Daniel Geary, Beyond Civil Rights: The Moynihan Report and its Legacy (University of Pennsylvania Press, 2015).
The book provides a detailed history of the Moynihan Report, The Negro Family: A Case for National Action, authored by Daniel Patrick Moynihan shortly after the 1964 Civil Rights Act. The report highlighted socio-economic inequalities facing African-American families, while also making controversial statements about the role of single mothers. As Daniel Geary argues in Beyond Civil Rights, the report’s considerable impact and ongoing relevance over the past fifty years has been considerable, while remaining critical of its gendered attitudes.
In his own words, “I am honored and delighted to receive the Peggy O’Brien Prize for my book, Beyond Civil Rights: The Moynihan Report and Its Legacy. I wrote this book as an American immigrant to Ireland, where I have lived since 2008. I believe the project benefited from my having lived here. Certainly it helped attune me to the ethnic identity of Daniel Patrick Moynihan, who drew on his Irish-American heritage to claim authority about African Americans and their family life, the subject of his controversial 1965 report that made him famous and helped launch a long career that culminated in his four terms as U.S. Senator representing New York.
“Beyond that, however, living here gave me the courage and perspective to write on one of the most heated intellectual controversies in recent American history. To many of Moynihan’s critics, his report was a racist document that blamed African Americans for persistent racial inequality by highlighting the ‘instability’ of ‘matriarchal’ families. Moynihan’s defenders, however, view criticism of the report as political correctness run amuck. Though I tend to side with Moynihan’s critics, the point of my book was not to rehash the controversy but to explain how it came about and to treat all participants’ views fairly in order to show how discourse over persistent African American inequality has changed since the Civil Rights era. Working in Ireland gave me the necessary distance to tell that story.”
What Our Judges Said
“superbly and clearly written and structured […] an extremely topical book with major relevance for contemporary American politics. It brings the debates over the implications of Moynihan’s report The Negro Family (1963) up to date and provides an exhaustively researched but compellingly written summary and analysis of the report’s impact.”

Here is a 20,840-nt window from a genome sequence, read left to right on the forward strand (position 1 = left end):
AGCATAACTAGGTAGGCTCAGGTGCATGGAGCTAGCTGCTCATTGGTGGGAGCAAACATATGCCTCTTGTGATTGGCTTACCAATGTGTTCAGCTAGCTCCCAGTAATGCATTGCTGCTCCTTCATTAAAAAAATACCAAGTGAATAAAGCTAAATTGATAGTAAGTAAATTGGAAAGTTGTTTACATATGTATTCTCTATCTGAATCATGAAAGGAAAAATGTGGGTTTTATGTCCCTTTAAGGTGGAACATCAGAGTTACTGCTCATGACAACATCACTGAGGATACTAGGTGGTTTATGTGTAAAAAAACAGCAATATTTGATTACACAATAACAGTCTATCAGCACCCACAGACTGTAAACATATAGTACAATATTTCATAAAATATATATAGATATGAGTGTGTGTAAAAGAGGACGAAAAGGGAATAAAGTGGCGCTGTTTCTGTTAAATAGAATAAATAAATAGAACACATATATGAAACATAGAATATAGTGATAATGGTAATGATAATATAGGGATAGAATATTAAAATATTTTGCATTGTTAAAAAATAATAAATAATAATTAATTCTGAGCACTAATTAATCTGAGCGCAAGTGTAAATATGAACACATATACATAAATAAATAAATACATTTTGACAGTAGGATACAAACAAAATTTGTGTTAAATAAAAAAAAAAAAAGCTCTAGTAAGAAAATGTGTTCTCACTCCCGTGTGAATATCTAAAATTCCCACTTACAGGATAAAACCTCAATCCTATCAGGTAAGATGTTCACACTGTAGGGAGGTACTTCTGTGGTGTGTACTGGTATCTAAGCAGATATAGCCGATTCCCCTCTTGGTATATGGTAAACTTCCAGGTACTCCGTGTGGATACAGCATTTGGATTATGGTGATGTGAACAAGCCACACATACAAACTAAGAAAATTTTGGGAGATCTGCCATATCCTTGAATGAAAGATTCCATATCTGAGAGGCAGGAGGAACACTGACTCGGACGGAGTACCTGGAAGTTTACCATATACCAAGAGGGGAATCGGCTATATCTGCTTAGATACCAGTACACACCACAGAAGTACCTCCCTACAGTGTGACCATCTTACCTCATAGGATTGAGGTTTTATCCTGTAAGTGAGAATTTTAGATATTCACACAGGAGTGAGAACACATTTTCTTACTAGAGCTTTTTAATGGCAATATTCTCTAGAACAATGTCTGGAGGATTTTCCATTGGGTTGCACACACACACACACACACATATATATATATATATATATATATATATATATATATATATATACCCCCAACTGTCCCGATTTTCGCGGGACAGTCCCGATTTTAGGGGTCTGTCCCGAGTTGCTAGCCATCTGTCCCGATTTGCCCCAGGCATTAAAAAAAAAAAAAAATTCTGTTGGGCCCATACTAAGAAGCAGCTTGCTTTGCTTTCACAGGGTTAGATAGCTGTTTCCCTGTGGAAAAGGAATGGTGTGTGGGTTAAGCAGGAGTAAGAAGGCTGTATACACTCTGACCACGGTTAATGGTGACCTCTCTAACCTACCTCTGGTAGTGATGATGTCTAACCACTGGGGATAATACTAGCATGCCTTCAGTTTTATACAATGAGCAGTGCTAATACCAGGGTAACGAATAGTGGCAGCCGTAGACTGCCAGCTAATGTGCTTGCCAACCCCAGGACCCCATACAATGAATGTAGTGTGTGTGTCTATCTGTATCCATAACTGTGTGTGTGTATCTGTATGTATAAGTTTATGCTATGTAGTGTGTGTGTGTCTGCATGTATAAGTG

“a very fresh, well-researched study of the Moynihan Report and its legacy. It alerts us to the Report’s continuing relevance and malleability. […] us[ing] primary sources, including archives and interviews […] it thoughtfully navigates several perspectives (e.g., black sociology, feminism) on the Report. […] The lucidity of the writing is one of the key rewards of reading this book.”
“There is much to learn and reconsider in reading this book, not only about the politics of race but also about the intellectual limits of liberalism – provocative and timely lessons for today. […] a significant contribution to our understanding of American social and political history.”
Steve Gronert Ellerhoff, Post-Jungian Psychology and Short Stories of Ray Bradbury and Kurt Vonnegut (Routledge, 2016) – reviewed by Miranda Corcoran here.
Clare Hayes Brady, The Unspeakable Failures of David Foster Wallace: Language, Identity, Resistance (Bloomsbury, 2016) – available for review.
Lee M. Jenkins, The American Lawrence (University of Florida Press, 2015) – reviewed by Gillian Groszewski here.
David Coughlan, Ghost Writing in Contemporary American Fiction (Palgrave, 2016) – available for review.